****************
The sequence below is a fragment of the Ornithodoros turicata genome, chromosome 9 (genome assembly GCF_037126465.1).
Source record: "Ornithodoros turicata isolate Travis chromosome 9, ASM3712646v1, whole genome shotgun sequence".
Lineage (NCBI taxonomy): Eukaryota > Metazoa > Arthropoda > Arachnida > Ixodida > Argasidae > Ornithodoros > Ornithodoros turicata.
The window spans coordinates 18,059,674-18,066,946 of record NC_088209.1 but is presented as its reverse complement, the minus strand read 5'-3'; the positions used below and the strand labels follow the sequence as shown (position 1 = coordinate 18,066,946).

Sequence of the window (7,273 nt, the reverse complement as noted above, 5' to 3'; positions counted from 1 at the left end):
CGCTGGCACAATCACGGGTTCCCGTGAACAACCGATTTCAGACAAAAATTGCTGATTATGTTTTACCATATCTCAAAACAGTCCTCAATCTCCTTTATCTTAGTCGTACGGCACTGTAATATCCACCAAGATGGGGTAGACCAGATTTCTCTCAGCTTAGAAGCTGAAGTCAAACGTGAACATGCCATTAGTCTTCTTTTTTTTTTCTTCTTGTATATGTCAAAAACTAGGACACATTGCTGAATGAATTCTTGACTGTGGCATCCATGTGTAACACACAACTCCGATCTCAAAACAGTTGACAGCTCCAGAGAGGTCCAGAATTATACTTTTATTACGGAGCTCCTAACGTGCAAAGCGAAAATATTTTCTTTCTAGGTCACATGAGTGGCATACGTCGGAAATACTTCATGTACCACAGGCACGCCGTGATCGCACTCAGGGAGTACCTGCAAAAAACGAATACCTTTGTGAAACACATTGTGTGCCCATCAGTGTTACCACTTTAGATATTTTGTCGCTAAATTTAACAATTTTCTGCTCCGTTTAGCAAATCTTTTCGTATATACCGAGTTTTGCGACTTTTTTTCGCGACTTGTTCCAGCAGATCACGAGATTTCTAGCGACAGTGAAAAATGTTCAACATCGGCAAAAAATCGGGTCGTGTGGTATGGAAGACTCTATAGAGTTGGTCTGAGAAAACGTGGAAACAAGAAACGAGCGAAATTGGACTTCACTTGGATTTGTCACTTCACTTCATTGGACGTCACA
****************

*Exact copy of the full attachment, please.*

The sequence below is a fragment of the Ornithodoros turicata genome, chromosome 9 (genome assembly GCF_037126465.1).
Source record: "Ornithodoros turicata isolate Travis chromosome 9, ASM3712646v1, whole genome shotgun sequence".
Lineage (NCBI taxonomy): Eukaryota > Metazoa > Arthropoda > Arachnida > Ixodida > Argasidae > Ornithodoros > Ornithodoros turicata.
The window spans coordinates 18,059,674-18,066,946 of record NC_088209.1 but is presented as its reverse complement, the minus strand read 5'-3'; the positions used below and the strand labels follow the sequence as shown (position 1 = coordinate 18,066,946).

Sequence of the window (7,273 nt, the reverse complement as noted above, 5' to 3'; positions counted from 1 at the left end):
CGCTGGCACAATCACGGGTTCCCGTGAACAACCGATTTCAGACAAAAATTGCTGATTATGTTTTACCATATCTCAAAACAGTCCTCAATCTCCTTTATCTTAGTCGTACGGCACTGTAATATCCACCAAGATGGGGTAGACCAGATTTCTCTCAGCTTAGAAGCTGAAGTCAAACGTGAACATGCCATTAGTCTTCTTTTTTTTTTCTTCTTGTATATGTCAAAAACTAGGACACATTGCTGAATGAATTCTTGACTGTGGCATCCATGTGTAACACACAACTCCGATCTCAAAACAGTTGACAGCTCCAGAGAGGTCCAGAATTATACTTTTATTACGGAGCTCCTAACGTGCAAAGCGAAAATATTTTCTTTCTAGGTCACATGAGTGGCATACGTCGGAAATACTTCATGTACCACAGGCACGCCGTGATCGCACTCAGGGAGTACCTGCAAAAAACGAATACCTTTGTGAAACACATTGTGTGCCCATCAGTGTTACCACTTTAGATATTTTGTCGCTAAATTTAACAATTTTCTGCTCCGTTTAGCAAATCTTTTCGTATATACCGAGTTTTGCGACTTTTTTTCGCGACTTGTTCCAGCAGATCACGAGATTTCTAGCGACAGTGAAAAATGTTCAACATCGGCAAAAAATCGGGTCGTGTGGTATGGAAGACTCTATAGAGTTGGTCTGAGAAAACGTGGAAACAAGAAACGAGCGAAATTGGACTTCACTTGGATTTGTCACTTCACTTCATTGGACGTCACA